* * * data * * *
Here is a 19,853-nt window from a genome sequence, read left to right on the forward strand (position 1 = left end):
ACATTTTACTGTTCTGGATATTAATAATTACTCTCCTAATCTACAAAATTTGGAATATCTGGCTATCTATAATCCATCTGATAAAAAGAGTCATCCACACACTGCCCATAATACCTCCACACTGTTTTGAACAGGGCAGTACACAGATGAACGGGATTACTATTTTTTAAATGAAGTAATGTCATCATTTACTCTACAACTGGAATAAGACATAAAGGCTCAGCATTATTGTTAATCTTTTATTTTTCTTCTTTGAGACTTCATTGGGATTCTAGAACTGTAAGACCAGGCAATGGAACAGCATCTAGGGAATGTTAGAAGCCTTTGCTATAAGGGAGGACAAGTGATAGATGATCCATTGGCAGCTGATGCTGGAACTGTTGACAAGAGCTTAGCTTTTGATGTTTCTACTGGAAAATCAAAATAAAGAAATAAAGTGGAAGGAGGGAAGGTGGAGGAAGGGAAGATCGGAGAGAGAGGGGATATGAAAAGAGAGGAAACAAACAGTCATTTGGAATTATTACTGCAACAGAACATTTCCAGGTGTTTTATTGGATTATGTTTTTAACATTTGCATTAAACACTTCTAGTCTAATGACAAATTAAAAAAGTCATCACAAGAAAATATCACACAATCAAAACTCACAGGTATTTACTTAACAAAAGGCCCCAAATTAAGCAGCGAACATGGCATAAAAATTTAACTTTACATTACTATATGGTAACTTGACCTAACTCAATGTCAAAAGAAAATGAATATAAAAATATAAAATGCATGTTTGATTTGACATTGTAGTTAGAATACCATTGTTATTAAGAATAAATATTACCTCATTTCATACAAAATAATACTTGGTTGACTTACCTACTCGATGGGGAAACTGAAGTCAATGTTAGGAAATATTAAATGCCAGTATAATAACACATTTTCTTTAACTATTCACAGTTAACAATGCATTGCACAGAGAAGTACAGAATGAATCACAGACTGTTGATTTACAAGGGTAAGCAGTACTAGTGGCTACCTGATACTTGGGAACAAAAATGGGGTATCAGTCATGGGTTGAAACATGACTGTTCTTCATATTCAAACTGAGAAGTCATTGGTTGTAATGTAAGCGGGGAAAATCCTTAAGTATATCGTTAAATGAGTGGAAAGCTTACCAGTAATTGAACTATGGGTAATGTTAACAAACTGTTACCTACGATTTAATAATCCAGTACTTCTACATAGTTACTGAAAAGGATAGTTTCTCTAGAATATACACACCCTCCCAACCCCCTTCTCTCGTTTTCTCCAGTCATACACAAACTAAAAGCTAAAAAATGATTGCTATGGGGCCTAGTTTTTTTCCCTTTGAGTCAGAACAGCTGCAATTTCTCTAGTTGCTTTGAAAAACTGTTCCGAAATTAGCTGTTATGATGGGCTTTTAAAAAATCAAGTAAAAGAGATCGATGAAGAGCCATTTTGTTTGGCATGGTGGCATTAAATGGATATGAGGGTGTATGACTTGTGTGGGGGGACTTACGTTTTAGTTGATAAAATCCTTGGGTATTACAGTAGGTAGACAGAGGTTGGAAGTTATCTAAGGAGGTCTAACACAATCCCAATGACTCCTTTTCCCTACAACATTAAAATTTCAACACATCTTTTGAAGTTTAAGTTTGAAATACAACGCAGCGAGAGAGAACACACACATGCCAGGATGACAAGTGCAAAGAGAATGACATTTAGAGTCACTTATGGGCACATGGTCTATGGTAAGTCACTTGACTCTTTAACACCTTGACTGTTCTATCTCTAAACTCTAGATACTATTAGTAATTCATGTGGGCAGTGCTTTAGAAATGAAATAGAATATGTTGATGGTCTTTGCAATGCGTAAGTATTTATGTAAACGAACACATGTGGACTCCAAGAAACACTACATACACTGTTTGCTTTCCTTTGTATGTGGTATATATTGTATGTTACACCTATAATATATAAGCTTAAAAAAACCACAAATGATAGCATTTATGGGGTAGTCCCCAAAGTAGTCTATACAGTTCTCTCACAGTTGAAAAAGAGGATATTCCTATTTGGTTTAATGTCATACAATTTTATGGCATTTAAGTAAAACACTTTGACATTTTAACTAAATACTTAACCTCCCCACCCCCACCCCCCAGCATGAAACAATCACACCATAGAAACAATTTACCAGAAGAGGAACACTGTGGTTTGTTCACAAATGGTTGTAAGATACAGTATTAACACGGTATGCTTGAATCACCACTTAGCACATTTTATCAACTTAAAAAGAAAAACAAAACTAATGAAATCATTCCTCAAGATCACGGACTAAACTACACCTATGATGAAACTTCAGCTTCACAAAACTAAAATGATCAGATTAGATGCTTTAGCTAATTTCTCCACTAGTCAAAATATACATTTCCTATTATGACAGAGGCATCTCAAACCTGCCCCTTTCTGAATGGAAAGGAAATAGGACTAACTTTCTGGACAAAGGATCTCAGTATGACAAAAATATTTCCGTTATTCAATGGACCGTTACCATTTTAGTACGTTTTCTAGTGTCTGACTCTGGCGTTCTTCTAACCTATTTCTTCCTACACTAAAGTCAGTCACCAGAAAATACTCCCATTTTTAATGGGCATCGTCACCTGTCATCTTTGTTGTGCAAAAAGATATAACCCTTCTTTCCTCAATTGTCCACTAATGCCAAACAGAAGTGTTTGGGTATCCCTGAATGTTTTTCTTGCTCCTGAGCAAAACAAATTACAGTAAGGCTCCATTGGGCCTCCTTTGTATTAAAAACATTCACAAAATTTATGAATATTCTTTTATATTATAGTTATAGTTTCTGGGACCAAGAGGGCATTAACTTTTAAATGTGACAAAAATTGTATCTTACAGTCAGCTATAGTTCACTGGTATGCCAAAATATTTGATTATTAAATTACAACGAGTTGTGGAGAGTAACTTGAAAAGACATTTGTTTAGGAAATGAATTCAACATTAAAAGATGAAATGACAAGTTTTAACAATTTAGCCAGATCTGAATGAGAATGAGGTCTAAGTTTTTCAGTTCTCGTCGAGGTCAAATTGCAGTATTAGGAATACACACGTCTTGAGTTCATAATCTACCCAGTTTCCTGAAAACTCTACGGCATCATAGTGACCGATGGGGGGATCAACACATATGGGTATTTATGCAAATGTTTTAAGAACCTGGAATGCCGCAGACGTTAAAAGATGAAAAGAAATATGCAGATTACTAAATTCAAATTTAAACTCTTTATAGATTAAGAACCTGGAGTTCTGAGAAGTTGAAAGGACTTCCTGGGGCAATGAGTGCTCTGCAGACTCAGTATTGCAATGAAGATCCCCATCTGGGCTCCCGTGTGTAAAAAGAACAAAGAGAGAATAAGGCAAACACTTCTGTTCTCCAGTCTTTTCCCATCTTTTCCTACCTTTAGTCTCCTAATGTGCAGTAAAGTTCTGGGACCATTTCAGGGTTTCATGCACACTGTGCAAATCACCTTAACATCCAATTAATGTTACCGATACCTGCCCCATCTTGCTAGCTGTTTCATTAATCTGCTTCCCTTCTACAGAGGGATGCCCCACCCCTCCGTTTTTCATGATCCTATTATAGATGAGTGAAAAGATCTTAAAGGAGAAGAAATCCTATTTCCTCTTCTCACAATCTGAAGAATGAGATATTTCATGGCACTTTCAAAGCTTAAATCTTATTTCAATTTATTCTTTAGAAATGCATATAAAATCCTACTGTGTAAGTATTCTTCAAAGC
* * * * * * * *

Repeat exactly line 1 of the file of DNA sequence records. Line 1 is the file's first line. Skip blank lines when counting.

Here is a 19,853-nt window from a genome sequence, read left to right on the forward strand (position 1 = left end):